Morning Must Reads: Prediction: State Budget Cuts = Rising Property Taxes = Property Taxes Revolts

A toxic cocktail of state budget choices by the Corbett administration — which include holding in reserve more than half a billion in unexpected tax revenue, corporate tax cuts and a needlessly delayed and ultimately inadequate drilling fee — have slowed job growth and driven up property taxes. It is too early to know whether layoffs in 2012 will match the thousands experienced in 2011, but the news continues to trickle in that school districts are looking to raise property taxes and cut more staff in the year ahead.   

It's not very common for property owners to come before a school board asking their representatives to vote in favor of a tax increase, but that's exactly what happened Monday night at the Cumberland Valley School Board meeting.

“The bottom line is we are in a bad spot,” Beth Herbster said Monday as she urged the members to hike the millage in the district by 1.7 percent.

From the start, she explained how her family has not seen a salary increase in years and does not have a lot of extra money to spare. Yet maintaining a quality education for current and future students is worth having to pay more in taxes, Herbster said.

Board members voted Monday 6-2 in favor of the preliminary $100 million budget for 2012-2013 that calls for an increase from the current 8.57 mills to the proposed 8.715 mills. Final approval of the budget could come in late April.

Districtwide staff reductions may be "inevitable" if Easton Area School District wants to balance its 2012-13 budget, Chief Operating Officer Mike Simonetta said Tuesday.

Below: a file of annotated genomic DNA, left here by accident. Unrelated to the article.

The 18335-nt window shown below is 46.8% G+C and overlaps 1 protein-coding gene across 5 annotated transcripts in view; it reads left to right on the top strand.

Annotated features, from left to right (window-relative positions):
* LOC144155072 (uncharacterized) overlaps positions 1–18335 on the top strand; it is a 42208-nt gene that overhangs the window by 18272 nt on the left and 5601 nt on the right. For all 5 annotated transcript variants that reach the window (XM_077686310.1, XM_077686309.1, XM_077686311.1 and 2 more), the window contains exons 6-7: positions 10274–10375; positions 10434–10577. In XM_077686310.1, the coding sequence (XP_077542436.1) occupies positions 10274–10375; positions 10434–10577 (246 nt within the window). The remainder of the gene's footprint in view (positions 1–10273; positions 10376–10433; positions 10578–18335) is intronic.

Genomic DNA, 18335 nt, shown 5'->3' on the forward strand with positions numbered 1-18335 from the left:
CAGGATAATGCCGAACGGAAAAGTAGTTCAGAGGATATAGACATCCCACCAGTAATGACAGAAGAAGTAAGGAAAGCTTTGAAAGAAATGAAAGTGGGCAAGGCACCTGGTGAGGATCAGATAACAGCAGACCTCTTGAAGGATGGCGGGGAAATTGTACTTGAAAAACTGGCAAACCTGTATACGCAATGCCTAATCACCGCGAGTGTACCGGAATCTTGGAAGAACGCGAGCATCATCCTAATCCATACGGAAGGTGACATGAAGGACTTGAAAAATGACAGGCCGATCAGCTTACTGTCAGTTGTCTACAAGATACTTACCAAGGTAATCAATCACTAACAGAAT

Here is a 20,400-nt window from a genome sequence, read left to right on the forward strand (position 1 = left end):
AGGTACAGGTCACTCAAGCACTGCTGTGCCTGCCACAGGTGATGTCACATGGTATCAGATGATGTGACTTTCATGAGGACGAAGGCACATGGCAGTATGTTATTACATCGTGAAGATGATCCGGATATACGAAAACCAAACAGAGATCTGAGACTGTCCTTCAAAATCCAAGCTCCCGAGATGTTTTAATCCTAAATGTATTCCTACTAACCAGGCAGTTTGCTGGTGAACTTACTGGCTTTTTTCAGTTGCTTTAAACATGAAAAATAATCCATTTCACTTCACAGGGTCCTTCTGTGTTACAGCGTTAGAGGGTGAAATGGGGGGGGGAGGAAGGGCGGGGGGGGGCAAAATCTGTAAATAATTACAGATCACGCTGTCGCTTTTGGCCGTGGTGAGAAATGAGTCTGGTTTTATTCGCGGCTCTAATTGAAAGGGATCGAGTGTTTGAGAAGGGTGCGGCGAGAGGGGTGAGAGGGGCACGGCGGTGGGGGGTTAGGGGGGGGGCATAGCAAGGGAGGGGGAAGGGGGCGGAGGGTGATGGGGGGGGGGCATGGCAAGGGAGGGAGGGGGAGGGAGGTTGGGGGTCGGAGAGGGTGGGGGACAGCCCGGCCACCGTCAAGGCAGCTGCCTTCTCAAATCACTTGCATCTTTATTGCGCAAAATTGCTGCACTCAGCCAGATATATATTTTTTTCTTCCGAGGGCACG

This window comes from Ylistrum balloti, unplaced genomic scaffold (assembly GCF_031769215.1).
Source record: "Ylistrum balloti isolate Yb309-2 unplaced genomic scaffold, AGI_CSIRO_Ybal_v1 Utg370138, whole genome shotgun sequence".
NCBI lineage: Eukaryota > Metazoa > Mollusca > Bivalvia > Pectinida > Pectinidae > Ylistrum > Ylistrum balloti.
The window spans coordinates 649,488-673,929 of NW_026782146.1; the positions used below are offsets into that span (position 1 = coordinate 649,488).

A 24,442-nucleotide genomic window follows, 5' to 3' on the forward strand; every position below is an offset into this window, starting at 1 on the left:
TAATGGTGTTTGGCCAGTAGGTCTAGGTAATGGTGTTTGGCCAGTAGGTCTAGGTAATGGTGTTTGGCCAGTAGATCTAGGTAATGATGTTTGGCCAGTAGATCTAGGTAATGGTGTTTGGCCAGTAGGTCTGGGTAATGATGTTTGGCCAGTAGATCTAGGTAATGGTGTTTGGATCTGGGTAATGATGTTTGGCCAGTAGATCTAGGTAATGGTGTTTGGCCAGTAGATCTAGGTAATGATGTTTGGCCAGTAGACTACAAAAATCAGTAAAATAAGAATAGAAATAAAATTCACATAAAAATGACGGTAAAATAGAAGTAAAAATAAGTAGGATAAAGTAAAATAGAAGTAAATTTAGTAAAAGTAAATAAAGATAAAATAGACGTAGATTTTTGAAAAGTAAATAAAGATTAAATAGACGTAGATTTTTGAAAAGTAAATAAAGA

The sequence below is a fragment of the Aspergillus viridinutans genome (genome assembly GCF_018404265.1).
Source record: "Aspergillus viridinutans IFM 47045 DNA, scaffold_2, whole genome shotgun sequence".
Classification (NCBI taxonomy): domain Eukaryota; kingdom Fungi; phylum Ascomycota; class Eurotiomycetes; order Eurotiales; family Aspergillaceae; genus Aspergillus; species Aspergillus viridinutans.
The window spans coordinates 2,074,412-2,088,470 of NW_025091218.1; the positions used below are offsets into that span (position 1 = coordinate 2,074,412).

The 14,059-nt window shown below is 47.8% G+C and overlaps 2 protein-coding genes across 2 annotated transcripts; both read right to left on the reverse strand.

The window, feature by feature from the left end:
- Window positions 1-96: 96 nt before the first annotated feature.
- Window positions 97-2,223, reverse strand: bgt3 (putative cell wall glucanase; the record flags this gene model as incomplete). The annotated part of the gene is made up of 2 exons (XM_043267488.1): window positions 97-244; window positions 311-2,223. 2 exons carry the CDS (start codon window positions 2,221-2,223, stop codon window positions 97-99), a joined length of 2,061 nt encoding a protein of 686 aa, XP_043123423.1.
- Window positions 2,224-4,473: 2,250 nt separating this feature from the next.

Simonetta made the remark after a Finance Committee meeting in which some school directors balked at his suggestions to raise taxes and dip into district savings to close a projected $7 million deficit.

The $7 million hole assumes the board levies a 2.2 percent property tax increase, the maximum allowed by the state. The deficit swells to more than $9 million if the tax rate remains flat.

About 90 percent of the district's budget is fixed and can't be reduced without cutting staff, Simonetta said. Most of the remaining line items, including supplies, have already been reduced to 2009-10 levels.

Rising crime appears to be driving a Harrisburg neighborhood to pay additional property taxes in order to fund additional police protection.

The proposal, which would be the first of its kind in Pennsylvania, calls for homeowners to pay a 10th of one percent and business owners to pay a 15th of one percent of their assessed property value, with a minimum of $60 per year.

Since a majority of the roughly 4,000 properties in midtown have an assessed value of less than $60,000, many people would pay the minimum, which works out to $5 a month.

With the recession and bad policy choices at the state level driving up local property taxes, you can bet that policymakers will be paying a lot more attention to property taxes in the next couple of years. 

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